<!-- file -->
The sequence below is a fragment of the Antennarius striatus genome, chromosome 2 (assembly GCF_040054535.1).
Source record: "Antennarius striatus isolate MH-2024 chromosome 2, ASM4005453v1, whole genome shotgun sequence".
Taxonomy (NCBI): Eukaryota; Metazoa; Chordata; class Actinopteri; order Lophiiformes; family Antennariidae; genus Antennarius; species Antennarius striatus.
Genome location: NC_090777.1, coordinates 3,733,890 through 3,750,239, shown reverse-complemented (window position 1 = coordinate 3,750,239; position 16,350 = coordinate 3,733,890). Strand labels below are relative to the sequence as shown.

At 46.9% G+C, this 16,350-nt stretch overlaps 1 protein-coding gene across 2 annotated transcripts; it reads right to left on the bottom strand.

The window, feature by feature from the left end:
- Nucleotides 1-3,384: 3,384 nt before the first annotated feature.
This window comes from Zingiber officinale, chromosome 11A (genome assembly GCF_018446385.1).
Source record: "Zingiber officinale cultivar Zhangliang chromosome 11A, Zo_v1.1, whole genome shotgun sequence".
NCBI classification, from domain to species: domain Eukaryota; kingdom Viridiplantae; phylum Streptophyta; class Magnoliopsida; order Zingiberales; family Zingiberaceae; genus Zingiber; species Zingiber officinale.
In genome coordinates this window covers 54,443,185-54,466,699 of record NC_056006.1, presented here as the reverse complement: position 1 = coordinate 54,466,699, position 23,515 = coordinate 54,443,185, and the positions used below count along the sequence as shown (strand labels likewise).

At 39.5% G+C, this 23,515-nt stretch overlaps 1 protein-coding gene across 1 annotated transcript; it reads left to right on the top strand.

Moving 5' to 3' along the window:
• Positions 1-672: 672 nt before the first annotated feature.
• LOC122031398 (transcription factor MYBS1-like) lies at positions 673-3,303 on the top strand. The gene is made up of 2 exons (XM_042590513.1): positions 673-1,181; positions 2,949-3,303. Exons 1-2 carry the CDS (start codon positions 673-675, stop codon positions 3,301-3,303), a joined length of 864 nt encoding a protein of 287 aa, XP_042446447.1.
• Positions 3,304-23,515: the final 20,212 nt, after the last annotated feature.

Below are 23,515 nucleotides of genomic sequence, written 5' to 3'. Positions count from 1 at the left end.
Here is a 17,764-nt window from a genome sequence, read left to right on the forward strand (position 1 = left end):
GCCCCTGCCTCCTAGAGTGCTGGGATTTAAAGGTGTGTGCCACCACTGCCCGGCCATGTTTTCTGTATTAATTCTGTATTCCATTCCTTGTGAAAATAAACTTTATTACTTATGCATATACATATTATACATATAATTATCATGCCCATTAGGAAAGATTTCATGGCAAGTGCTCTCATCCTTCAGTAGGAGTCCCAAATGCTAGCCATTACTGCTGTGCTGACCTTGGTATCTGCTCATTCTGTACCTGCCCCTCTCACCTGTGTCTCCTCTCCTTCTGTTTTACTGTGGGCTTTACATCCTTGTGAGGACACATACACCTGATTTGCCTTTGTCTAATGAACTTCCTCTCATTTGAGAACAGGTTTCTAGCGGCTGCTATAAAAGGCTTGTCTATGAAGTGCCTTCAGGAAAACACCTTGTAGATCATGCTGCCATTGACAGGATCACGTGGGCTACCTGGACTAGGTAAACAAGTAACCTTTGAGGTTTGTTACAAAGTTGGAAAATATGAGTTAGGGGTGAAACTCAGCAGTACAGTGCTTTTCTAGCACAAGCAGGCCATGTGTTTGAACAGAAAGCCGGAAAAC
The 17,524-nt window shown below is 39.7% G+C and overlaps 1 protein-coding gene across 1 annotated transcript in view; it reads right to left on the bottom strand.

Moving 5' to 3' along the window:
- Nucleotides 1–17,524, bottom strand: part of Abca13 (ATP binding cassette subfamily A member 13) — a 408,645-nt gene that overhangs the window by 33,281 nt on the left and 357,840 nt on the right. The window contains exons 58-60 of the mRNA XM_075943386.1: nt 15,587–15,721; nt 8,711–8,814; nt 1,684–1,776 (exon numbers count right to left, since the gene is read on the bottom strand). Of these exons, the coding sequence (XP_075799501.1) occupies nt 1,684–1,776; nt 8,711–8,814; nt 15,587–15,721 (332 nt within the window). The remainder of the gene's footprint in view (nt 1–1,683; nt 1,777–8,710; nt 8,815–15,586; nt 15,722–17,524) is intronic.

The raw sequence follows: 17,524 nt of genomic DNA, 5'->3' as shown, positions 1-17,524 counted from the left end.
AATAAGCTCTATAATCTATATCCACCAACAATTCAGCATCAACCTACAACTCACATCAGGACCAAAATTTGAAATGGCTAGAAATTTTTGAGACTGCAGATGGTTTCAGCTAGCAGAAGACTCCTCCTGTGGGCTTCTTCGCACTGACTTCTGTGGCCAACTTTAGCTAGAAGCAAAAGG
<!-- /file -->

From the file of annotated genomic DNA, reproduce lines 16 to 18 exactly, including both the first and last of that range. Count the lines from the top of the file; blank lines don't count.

• Positions 3,304-23,515: the final 20,212 nt, after the last annotated feature.

Below are 23,515 nucleotides of genomic sequence, written 5' to 3'. Positions count from 1 at the left end.
Here is a 17,764-nt window from a genome sequence, read left to right on the forward strand (position 1 = left end):